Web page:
Therefore, the call of holiness for a Christian means that their lives outwardly appear set apart from cultural norms and practices. It means willful forgiveness towards enemies, joyful giving of finances instead of amassing wealth, meaningful fellowship with those considered the “least of these,” and upholding a biblical ethic of sexuality. These are only a few examples of the fruit borne by those made holy by Jesus. Yet, of all the means of grace given us to grow in Christ, perhaps practicing the Sabbath is one of the most effective ways of living out the call to “be holy as I am holy” (1 Peter 1:16).
The Practice of Sabbath Grows Us in Holiness
We live in an ever-busy, connected, and productive world where human effort and achievement are prized and where the richness of one’s life seems equated to the abundance of life experiences that have been posted for the online world to view. We have a sinful tendency to turn both work and play into idolatry and have this idolatry shape our identity and values. Whether in work or play, we often feel unrest because all of our achievements or entertainments do not ultimately satisfy us. So, we pursue more endeavours and activities, hoping that each new experience will bring us that satisfaction and rest – does this sound familiar? This frantic pursuit of rest stands in stark contrast with the seventh day of creation when God looked upon all His work, called it good and then rested, declaring the day of rest “blessed” and “holy” (Genesis 2:2-3). Through His own resting, God showed us that an eternal and deep rest is not only possible but is holy to enter into.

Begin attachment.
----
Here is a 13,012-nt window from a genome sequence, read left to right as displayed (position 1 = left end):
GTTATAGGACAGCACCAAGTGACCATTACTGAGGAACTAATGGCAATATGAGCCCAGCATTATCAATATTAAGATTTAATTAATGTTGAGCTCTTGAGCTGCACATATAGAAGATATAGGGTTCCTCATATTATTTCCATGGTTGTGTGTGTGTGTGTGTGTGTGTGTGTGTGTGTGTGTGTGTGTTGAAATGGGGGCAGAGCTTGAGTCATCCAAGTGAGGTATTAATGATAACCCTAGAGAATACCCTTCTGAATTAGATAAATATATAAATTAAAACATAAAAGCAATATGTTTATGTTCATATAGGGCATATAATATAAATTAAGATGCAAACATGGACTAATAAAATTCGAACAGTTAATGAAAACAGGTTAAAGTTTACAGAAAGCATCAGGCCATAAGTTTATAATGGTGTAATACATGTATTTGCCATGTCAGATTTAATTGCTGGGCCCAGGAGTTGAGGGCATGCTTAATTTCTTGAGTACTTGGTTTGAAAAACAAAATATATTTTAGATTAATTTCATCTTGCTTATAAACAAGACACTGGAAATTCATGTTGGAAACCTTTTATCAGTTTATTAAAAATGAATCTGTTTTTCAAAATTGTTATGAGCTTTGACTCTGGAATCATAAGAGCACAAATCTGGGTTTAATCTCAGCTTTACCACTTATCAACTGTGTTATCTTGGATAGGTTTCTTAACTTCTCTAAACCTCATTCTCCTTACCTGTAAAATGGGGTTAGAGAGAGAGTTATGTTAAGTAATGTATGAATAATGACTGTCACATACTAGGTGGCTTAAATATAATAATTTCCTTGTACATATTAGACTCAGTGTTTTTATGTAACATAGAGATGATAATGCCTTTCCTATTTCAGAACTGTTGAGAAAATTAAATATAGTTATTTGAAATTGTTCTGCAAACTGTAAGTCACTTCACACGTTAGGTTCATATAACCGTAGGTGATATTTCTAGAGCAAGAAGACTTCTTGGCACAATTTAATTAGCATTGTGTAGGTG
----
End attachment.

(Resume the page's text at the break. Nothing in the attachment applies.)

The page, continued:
God commands the Israelites to observe the Sabbath as the fourth commandment with the intention that while all the other nations frantically tried to survive and thrive on their efforts alone, the Israelite people needed only to do appropriate work and then rest, worship, and enjoy their God. In fact, one such law in Leviticus 25 called for the people to only work their land for six years and let the land have a Sabbath rest for the seventh year. Imagine a full year where the land produced just enough without having to sow and prune the field. Their observance of this would have been deeply counter-cultural and would have shown the surrounding nations the power and love of their God. The holiness of observing Sabbath would reflect the holiness of their God.
Likewise, when we Sabbath, we set ourselves apart from the frenetic culture around us. We choose to rest physically and spiritually and trust in our God to provide all that we need. As God stopped to enjoy His finished creation, we stop and choose to enjoy Him and reflect on the work He has completed through Jesus. We celebrate the finished work of Jesus in giving us eternal life (no longer having to work the moral ladder) and are satisfied with abundant life (no longer having to scrounge at worldly achievements or pleasures for satisfaction). God invites us, by grace, to regularly Sabbath by resting in the presence of Jesus. As we draw near to the Holy One of God, we effectively strive for the holiness that Hebrews 12:14 speaks of. So let us Sabbath and worship, for in Christ we are no longer condemned by the holiness of God, and through Christ by the Holy Spirit, we are being made into that very holiness.
Holy, holy, holy! Merciful and mighty! God in three persons, blessed Trinity! Praise our God, who “is the blessed and only Sovereign, the King of kings and the Lord of lords, who alone has immortality, who dwells in unapproachable light, whom no one has ever seen or can see. To him be honour and eternal dominion. Amen.” (1 Timothy 6:15-16).